WASHINGTON (RNS) — Thousands of people descended on the U.S. Supreme Court Friday evening (Sept. 18) to mourn the death of Justice Ruth Bader Ginsburg, some raising scattered chants of “RBG!” and other slogans. But the otherwise muted tone of the impromptu vigil was perhaps more notable than its size: As the sun set, most milled about quietly, while some crouched over candles lined up along the court’s white stone steps.
More than a few cried softly, wiping away tears.
Then music pierced the night: a group began softly singing Jewish prayers. Later, someone sang the Mourner’s Kaddish, a Jewish tradition.
It was perhaps the first of many reactions from Jewish groups to Ginsburg’s death, which coincided with the beginning of Rosh Hashanah, a Jewish high holiday.
“Few people have had as long or as profound an impact upon the course of a nation as did Justice Ruth Bader Ginsburg,” the Union for Reform Judaism, Central Conference of American Rabbis and Women of Reform Judaism said in a joint statement. Praising Ginsburg’s commitment to fighting the unequal treatment of women, the groups noted, “Such injustice offended Justice Ginsburg as a woman, but also as a Jew. Indeed, she spoke often of the many ways in which her Jewish upbringing and faith shaped her sense of justice.”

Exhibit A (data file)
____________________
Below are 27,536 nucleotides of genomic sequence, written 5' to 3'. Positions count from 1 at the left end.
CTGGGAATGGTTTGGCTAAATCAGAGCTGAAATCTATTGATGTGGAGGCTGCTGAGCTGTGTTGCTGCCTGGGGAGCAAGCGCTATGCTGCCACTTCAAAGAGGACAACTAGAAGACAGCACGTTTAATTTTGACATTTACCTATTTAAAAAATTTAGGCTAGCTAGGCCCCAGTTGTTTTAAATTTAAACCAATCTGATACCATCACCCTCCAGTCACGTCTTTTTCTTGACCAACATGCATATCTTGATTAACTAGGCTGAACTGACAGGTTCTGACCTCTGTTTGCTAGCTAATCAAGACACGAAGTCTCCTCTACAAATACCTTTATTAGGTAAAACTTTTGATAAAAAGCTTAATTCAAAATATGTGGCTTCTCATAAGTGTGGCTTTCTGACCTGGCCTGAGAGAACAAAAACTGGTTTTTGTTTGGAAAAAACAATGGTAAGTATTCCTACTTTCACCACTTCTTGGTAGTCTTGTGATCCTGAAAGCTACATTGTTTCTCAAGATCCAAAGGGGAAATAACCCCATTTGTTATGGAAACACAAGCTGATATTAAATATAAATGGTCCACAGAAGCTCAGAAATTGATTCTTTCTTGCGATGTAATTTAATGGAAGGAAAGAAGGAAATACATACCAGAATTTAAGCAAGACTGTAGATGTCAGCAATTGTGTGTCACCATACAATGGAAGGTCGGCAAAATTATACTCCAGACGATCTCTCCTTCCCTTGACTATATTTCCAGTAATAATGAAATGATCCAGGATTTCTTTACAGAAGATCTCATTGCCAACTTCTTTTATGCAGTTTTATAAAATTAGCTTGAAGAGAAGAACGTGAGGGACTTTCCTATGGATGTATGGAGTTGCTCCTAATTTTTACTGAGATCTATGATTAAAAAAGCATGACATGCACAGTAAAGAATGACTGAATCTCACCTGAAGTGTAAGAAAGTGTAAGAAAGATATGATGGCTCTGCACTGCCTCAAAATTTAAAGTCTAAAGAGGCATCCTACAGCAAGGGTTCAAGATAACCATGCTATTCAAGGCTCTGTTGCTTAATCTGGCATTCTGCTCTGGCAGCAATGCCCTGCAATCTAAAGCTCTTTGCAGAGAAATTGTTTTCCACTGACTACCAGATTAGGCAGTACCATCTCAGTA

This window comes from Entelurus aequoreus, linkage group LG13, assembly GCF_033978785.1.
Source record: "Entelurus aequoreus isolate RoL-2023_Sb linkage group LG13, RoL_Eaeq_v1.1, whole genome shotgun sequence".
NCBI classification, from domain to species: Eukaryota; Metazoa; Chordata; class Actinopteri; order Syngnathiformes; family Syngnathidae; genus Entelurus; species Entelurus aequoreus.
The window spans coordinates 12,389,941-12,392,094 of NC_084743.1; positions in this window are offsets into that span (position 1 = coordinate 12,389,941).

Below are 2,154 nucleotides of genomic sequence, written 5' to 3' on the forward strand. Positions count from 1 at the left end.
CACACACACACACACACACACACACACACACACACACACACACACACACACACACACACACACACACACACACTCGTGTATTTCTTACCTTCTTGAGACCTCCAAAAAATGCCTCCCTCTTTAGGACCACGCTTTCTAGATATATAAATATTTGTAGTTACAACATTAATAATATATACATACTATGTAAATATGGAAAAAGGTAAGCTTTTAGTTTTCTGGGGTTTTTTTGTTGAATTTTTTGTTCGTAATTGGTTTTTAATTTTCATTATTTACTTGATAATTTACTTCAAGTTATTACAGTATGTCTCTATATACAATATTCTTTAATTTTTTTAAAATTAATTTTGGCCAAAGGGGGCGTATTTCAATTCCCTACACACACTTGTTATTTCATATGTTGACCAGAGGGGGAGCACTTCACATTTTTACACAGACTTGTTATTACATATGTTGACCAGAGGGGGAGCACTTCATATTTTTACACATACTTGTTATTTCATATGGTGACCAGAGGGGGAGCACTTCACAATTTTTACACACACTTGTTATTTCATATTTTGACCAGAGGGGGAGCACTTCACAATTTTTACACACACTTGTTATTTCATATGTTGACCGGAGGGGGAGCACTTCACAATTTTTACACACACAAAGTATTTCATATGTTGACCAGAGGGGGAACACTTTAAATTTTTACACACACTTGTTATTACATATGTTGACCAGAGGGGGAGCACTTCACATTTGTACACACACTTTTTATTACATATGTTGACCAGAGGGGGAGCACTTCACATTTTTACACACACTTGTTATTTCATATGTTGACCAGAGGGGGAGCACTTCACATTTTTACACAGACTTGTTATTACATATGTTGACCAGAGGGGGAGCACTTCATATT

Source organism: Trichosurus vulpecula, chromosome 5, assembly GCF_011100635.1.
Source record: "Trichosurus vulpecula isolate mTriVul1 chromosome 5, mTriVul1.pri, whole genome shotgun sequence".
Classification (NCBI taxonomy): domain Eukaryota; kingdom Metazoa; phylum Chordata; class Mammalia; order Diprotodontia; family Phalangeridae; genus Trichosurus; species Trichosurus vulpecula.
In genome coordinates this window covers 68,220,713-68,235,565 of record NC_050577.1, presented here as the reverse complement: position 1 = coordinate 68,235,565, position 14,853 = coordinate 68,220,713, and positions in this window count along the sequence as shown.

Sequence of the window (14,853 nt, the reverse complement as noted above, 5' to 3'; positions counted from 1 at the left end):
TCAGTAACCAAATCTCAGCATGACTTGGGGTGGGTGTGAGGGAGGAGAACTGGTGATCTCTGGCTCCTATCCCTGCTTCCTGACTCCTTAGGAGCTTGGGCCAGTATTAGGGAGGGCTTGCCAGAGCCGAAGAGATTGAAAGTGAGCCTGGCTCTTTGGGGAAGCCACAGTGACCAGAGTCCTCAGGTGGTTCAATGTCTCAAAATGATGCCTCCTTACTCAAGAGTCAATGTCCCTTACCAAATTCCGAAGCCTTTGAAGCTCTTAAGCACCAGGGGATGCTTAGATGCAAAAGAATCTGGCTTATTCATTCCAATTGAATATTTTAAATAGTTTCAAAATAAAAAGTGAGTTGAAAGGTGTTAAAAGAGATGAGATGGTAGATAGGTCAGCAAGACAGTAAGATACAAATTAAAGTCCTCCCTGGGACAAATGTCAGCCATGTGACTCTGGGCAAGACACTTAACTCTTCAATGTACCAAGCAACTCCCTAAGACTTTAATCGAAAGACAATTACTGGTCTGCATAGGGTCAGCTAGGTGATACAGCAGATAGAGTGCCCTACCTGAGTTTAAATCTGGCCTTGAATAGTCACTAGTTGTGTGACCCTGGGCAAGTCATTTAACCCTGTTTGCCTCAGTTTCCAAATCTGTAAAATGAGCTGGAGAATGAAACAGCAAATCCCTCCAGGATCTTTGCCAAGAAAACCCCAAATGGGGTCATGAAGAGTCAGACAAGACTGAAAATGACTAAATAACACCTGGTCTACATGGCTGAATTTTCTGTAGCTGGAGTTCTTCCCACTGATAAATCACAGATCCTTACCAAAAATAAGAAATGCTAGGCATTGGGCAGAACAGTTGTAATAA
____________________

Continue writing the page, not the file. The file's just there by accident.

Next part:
The Jewish Federations of North America also issued a statement, saying Ginsburg was “an example of talent and achievement, a source of inspiration not just for Jews but for people of all faiths and ethnicities across America.”